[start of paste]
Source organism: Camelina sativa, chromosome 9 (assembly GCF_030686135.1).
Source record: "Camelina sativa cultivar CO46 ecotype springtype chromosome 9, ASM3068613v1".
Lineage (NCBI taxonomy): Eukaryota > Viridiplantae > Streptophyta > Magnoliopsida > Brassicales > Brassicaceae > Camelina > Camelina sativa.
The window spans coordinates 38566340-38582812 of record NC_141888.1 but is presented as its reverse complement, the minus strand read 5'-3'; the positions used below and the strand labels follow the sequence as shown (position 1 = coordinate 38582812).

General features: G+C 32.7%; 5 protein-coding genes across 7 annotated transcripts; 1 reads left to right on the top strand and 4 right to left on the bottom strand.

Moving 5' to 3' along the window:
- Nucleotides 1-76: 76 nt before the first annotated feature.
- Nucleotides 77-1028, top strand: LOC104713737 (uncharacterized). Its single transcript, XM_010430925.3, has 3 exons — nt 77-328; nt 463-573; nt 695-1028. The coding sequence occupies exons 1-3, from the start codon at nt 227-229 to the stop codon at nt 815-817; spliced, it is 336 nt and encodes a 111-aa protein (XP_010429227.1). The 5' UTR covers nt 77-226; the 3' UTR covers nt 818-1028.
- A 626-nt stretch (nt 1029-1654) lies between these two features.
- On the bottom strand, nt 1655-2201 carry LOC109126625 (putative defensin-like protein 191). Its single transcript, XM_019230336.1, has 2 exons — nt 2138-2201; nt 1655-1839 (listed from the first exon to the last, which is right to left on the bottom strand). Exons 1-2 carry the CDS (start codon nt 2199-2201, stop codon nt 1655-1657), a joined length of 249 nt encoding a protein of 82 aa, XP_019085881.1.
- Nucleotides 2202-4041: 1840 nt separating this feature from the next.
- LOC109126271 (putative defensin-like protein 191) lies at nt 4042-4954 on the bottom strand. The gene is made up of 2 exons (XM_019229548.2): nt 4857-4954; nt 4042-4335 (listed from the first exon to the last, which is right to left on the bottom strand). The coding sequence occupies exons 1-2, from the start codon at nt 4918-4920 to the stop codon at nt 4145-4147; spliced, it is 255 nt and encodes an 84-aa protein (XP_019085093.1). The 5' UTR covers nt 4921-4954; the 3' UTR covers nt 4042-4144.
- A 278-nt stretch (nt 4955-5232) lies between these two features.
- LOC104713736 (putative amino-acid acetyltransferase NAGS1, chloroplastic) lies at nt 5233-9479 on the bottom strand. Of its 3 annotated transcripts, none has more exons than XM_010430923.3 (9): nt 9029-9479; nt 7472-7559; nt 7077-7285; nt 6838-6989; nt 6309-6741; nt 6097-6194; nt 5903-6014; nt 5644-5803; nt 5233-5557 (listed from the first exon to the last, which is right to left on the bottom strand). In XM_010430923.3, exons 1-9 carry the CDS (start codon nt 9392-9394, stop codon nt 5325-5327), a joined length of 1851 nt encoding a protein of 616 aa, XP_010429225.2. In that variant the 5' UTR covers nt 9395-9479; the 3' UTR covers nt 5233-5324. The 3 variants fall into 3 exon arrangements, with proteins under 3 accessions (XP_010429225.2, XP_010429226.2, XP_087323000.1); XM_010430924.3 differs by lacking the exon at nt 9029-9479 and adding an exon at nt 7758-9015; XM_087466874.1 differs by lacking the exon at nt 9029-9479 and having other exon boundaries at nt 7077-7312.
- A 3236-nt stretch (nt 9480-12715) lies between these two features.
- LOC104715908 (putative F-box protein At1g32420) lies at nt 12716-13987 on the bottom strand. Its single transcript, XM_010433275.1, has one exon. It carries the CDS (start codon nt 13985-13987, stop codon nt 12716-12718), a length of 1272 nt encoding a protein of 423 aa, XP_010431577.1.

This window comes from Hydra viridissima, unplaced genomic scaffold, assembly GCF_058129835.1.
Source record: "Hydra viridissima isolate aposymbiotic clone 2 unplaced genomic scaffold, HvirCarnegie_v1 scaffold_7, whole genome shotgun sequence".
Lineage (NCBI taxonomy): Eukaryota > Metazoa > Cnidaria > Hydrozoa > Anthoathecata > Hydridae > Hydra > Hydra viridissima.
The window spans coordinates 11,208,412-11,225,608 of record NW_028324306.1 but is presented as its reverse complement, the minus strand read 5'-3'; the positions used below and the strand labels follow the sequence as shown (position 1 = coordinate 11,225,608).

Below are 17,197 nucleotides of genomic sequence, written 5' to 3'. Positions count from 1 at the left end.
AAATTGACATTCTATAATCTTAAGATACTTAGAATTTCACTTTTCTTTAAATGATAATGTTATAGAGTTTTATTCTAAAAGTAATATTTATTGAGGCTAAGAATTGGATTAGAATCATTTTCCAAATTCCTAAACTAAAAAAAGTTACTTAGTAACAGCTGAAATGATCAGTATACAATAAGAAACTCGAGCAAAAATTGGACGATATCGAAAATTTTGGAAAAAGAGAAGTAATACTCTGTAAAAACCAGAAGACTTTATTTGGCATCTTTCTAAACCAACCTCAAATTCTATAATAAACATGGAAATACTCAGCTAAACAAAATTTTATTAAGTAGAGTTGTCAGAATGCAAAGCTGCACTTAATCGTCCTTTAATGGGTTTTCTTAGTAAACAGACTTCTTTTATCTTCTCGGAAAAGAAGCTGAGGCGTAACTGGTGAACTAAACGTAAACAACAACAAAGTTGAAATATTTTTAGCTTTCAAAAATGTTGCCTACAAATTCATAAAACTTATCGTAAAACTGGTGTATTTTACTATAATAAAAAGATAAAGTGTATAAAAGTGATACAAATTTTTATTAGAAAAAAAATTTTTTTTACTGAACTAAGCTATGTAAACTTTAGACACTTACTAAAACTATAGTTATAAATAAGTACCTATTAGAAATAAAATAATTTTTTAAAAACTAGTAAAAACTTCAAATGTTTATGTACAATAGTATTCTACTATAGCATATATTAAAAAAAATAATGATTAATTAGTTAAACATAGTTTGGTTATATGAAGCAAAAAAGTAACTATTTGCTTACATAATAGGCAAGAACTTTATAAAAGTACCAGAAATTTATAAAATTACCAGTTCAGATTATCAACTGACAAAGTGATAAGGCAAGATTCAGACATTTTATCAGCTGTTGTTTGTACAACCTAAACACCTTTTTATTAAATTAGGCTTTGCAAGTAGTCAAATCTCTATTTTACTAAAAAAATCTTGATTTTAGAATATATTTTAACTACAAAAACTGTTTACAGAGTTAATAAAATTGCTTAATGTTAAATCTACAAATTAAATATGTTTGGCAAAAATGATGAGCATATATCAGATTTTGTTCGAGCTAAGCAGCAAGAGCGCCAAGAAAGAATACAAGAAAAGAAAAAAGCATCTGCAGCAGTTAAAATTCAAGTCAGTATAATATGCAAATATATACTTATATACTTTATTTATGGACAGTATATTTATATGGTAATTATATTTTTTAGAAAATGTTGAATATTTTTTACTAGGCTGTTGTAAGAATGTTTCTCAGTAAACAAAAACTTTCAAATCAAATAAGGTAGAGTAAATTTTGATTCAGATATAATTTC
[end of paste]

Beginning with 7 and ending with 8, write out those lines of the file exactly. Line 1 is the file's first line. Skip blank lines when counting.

- Nucleotides 1-76: 76 nt before the first annotated feature.
- Nucleotides 77-1028, top strand: LOC104713737 (uncharacterized). Its single transcript, XM_010430925.3, has 3 exons — nt 77-328; nt 463-573; nt 695-1028. The coding sequence occupies exons 1-3, from the start codon at nt 227-229 to the stop codon at nt 815-817; spliced, it is 336 nt and encodes a 111-aa protein (XP_010429227.1). The 5' UTR covers nt 77-226; the 3' UTR covers nt 818-1028.